• Pre Tax Reimbursement: One unintended consequence of the Affordable Care Act is explained in an IRS Notice issued in September 2013. Effective January 1, 2014, employers may no longer reimburse employees for their individual health insurance policies or pay the premiums directly to the insurance company on a pre-tax basis. Employers that continue to pay employee’s premiums or reimburse their payment must include these amounts in the employee’s taxable wages. Only if the employer offers a group medical insurance plan can pre-tax dollars be used for health insurance premiums.

Posted Nov 21, 2014/wittenbergcpa.com

For Individuals, Health Care is All about Coverage For Individuals, Health Care Is All about Coverage

A great deal of attention has been focused on the health insurance exchanges or “Marketplace” that opened for business on October 1, 2013.

Each state has developed an insurance exchange (Marketplace) or used one provided by the federal government. The Marketplace allows those seeking coverage to comparison shop for health plans from private insurance companies.

There are four types of insurance plans to choose from: Bronze, Silver, Gold, and Platinum. The more expensive the plan, the greater the portion of medical costs that will be covered. The price of each plan will depend on several factors including your age, whether you smoke, and where you live.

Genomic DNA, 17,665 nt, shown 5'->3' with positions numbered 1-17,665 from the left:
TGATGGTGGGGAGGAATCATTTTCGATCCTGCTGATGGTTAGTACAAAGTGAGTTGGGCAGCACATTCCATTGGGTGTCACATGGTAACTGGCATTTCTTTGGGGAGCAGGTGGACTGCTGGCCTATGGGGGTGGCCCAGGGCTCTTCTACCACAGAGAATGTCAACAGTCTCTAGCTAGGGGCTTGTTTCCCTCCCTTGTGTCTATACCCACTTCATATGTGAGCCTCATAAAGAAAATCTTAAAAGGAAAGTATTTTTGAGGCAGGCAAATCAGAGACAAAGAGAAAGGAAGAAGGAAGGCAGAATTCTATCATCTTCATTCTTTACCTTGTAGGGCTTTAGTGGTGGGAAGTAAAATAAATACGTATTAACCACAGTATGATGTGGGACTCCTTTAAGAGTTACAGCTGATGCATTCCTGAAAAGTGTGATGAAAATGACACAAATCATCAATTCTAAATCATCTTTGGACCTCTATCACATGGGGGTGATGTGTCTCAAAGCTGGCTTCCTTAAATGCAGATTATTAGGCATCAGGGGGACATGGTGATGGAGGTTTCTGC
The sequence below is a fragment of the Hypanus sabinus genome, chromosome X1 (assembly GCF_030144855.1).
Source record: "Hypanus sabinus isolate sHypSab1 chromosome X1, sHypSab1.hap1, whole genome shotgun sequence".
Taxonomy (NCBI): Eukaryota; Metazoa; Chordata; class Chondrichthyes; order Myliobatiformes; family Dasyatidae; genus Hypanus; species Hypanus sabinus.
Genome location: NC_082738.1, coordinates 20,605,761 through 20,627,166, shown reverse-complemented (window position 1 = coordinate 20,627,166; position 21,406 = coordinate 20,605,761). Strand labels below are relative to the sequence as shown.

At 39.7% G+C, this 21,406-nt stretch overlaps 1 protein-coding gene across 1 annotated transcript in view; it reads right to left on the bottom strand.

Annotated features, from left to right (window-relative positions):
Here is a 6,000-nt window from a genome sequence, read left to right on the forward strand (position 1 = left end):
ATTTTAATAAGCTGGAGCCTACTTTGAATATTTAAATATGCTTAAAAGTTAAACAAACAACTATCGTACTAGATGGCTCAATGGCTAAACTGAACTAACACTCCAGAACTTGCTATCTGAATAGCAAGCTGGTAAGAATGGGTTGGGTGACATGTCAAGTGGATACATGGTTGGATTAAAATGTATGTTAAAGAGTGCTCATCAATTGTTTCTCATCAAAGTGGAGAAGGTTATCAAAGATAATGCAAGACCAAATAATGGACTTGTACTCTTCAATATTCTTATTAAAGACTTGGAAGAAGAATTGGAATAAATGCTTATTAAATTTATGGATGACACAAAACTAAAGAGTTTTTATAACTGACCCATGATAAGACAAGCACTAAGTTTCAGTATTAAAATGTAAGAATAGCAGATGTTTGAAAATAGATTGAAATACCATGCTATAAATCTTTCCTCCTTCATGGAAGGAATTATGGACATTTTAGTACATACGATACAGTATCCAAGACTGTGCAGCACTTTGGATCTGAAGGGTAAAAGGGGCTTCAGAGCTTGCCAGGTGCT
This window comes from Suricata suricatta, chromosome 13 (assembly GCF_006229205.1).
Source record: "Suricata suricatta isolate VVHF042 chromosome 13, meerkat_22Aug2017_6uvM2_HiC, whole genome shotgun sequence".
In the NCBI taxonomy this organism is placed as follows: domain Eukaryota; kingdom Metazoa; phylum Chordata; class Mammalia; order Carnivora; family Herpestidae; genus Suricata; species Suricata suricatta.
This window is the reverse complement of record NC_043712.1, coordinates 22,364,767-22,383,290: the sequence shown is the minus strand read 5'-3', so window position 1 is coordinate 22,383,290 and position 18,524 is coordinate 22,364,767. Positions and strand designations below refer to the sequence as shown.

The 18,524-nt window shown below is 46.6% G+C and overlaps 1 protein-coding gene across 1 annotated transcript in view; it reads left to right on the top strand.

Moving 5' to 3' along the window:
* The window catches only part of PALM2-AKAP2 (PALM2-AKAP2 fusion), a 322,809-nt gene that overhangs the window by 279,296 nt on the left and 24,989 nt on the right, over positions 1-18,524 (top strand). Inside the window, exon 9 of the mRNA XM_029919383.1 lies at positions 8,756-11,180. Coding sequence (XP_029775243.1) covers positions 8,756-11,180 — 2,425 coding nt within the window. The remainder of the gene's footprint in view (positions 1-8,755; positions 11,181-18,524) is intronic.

Confusion about the Affordable Care Act left many people thinking everyone has to deal with the exchanges.

The fact is that if you are covered by Medicare, Medicaid, or an employer-provided plan, you don’t need to do anything. For those not covered by one of these plans, purchasing insurance through the marketplace is the only way to get any premium-lowering tax credits based upon your income.

If you buy your health insurance on your own, you can keep your coverage if your plan is still offered by the insurance company. You can even keep insurance that doesn’t meet the law’s minimum coverage requirements through October 2017, if your state permits it.

Also, many individuals will qualify for federal tax credits which will reduce the premiums they actually pay. Each state’s Marketplace has a calculator to assist individuals in determining the amount, if any, of their federal tax credit.

Posted Nov 21, 2014/wittenbergcpa.com